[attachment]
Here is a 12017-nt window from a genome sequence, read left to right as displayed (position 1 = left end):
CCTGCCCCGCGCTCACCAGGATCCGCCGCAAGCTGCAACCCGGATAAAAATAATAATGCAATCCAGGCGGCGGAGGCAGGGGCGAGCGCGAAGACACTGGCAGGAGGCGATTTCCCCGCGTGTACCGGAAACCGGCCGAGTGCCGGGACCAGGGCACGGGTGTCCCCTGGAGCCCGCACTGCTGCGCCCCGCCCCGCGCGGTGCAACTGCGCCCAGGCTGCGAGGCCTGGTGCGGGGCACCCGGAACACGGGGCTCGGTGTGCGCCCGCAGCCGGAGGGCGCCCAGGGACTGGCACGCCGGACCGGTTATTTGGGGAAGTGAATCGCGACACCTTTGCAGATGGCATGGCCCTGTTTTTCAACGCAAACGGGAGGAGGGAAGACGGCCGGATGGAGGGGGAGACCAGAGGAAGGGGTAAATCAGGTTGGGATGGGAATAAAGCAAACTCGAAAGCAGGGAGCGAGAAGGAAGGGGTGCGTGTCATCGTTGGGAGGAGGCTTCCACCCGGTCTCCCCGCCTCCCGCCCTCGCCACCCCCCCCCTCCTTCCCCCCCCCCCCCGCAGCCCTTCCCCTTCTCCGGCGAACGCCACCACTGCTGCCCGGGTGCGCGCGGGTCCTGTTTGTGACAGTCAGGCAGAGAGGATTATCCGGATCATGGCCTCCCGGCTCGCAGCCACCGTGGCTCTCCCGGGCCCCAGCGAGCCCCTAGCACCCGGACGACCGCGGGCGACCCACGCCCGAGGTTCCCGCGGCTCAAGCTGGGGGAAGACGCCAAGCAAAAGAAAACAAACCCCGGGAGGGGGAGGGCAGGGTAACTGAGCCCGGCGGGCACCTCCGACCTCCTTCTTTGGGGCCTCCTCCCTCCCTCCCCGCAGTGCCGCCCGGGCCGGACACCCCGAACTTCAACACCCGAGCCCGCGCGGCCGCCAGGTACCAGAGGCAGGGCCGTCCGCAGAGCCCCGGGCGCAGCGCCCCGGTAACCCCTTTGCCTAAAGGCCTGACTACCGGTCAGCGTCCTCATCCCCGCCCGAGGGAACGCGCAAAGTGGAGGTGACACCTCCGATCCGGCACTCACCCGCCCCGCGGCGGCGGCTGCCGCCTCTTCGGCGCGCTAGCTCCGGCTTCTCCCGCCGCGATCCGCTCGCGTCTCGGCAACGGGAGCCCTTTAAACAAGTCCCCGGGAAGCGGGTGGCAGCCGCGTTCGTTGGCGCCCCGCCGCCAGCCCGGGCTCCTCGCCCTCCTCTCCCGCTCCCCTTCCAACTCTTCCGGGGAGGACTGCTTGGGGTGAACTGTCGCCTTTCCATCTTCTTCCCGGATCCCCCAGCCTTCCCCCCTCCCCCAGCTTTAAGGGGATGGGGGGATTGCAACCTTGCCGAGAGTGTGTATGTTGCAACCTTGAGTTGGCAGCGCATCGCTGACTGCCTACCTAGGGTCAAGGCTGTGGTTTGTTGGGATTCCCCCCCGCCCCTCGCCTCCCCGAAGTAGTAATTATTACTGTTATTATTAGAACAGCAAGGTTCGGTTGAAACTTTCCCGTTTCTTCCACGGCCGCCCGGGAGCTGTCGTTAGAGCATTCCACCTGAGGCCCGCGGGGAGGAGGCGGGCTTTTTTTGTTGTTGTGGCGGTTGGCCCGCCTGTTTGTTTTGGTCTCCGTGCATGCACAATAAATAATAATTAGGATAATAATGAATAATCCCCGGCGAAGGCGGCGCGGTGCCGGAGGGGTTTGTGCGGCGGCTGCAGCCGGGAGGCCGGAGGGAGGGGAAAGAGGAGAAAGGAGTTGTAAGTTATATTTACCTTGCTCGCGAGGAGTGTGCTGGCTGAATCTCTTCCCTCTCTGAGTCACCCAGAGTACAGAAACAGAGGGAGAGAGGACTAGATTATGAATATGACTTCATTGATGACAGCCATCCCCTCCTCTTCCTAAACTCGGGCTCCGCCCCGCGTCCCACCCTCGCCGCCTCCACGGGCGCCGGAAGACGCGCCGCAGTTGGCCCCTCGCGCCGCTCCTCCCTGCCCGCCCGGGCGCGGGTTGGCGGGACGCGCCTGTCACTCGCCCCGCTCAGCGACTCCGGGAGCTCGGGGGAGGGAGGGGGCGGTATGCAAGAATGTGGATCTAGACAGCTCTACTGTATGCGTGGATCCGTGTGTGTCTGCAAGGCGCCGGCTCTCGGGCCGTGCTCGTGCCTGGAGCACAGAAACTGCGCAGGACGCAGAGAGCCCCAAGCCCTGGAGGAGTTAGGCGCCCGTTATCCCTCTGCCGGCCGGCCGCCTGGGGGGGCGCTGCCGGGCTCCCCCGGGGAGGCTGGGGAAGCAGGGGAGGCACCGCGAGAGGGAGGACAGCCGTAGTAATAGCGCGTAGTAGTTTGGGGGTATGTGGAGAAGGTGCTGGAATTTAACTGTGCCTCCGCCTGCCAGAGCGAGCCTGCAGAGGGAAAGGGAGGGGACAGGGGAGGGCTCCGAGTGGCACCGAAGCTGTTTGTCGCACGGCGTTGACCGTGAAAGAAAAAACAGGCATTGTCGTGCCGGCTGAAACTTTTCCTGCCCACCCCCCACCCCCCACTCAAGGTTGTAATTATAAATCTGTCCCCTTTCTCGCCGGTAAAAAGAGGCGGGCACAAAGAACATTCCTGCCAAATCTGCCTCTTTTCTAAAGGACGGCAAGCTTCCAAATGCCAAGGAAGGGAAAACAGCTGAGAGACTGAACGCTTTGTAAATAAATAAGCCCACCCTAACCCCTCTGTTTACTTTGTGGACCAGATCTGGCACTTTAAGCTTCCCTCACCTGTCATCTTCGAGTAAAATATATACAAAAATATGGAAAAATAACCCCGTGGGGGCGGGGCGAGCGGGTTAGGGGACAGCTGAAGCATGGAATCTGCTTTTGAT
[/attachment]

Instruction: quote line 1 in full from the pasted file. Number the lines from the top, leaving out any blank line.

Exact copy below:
Here is a 12017-nt window from a genome sequence, read left to right as displayed (position 1 = left end):